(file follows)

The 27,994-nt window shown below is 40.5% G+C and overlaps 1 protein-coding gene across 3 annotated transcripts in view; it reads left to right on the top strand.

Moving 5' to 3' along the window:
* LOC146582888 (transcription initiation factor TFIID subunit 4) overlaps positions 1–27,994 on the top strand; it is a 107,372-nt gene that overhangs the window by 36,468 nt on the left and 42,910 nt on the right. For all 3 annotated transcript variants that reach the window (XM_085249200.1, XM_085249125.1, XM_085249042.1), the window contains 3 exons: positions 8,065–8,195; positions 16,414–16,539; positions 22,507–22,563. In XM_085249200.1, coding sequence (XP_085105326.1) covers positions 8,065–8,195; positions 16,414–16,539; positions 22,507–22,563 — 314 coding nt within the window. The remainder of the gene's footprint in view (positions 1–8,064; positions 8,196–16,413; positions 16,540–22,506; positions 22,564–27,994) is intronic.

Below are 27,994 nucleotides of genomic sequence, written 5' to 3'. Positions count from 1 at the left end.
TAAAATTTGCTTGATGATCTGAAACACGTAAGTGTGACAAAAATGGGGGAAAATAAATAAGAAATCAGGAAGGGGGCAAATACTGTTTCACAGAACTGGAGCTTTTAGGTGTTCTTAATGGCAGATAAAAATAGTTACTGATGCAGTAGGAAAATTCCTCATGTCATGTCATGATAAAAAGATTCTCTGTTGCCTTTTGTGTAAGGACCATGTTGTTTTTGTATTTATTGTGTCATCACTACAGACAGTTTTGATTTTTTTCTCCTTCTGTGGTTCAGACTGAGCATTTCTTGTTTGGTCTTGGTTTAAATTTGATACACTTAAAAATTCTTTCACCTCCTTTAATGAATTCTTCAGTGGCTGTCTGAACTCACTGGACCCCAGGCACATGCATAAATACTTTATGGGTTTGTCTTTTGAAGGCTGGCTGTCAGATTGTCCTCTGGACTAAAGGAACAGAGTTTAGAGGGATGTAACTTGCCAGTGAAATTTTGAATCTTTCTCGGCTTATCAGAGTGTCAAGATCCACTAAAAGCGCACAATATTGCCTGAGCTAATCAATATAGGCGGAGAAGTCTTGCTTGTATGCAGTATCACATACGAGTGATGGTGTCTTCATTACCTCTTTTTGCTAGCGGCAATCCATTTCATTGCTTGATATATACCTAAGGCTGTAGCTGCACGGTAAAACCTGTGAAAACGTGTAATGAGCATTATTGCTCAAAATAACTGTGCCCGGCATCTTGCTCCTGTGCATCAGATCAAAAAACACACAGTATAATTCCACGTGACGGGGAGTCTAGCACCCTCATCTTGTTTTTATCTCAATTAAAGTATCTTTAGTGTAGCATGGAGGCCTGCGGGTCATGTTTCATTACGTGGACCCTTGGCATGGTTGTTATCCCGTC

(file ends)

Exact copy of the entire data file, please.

The 27,994-nt window shown below is 40.5% G+C and overlaps 1 protein-coding gene across 3 annotated transcripts in view; it reads left to right on the top strand.

Moving 5' to 3' along the window:
* LOC146582888 (transcription initiation factor TFIID subunit 4) overlaps positions 1–27,994 on the top strand; it is a 107,372-nt gene that overhangs the window by 36,468 nt on the left and 42,910 nt on the right. For all 3 annotated transcript variants that reach the window (XM_085249200.1, XM_085249125.1, XM_085249042.1), the window contains 3 exons: positions 8,065–8,195; positions 16,414–16,539; positions 22,507–22,563. In XM_085249200.1, coding sequence (XP_085105326.1) covers positions 8,065–8,195; positions 16,414–16,539; positions 22,507–22,563 — 314 coding nt within the window. The remainder of the gene's footprint in view (positions 1–8,064; positions 8,196–16,413; positions 16,540–22,506; positions 22,564–27,994) is intronic.

Below are 27,994 nucleotides of genomic sequence, written 5' to 3'. Positions count from 1 at the left end.
TAAAATTTGCTTGATGATCTGAAACACGTAAGTGTGACAAAAATGGGGGAAAATAAATAAGAAATCAGGAAGGGGGCAAATACTGTTTCACAGAACTGGAGCTTTTAGGTGTTCTTAATGGCAGATAAAAATAGTTACTGATGCAGTAGGAAAATTCCTCATGTCATGTCATGATAAAAAGATTCTCTGTTGCCTTTTGTGTAAGGACCATGTTGTTTTTGTATTTATTGTGTCATCACTACAGACAGTTTTGATTTTTTTCTCCTTCTGTGGTTCAGACTGAGCATTTCTTGTTTGGTCTTGGTTTAAATTTGATACACTTAAAAATTCTTTCACCTCCTTTAATGAATTCTTCAGTGGCTGTCTGAACTCACTGGACCCCAGGCACATGCATAAATACTTTATGGGTTTGTCTTTTGAAGGCTGGCTGTCAGATTGTCCTCTGGACTAAAGGAACAGAGTTTAGAGGGATGTAACTTGCCAGTGAAATTTTGAATCTTTCTCGGCTTATCAGAGTGTCAAGATCCACTAAAAGCGCACAATATTGCCTGAGCTAATCAATATAGGCGGAGAAGTCTTGCTTGTATGCAGTATCACATACGAGTGATGGTGTCTTCATTACCTCTTTTTGCTAGCGGCAATCCATTTCATTGCTTGATATATACCTAAGGCTGTAGCTGCACGGTAAAACCTGTGAAAACGTGTAATGAGCATTATTGCTCAAAATAACTGTGCCCGGCATCTTGCTCCTGTGCATCAGATCAAAAAACACACAGTATAATTCCACGTGACGGGGAGTCTAGCACCCTCATCTTGTTTTTATCTCAATTAAAGTATCTTTAGTGTAGCATGGAGGCCTGCGGGTCATGTTTCATTACGTGGACCCTTGGCATGGTTGTTATCCCGTC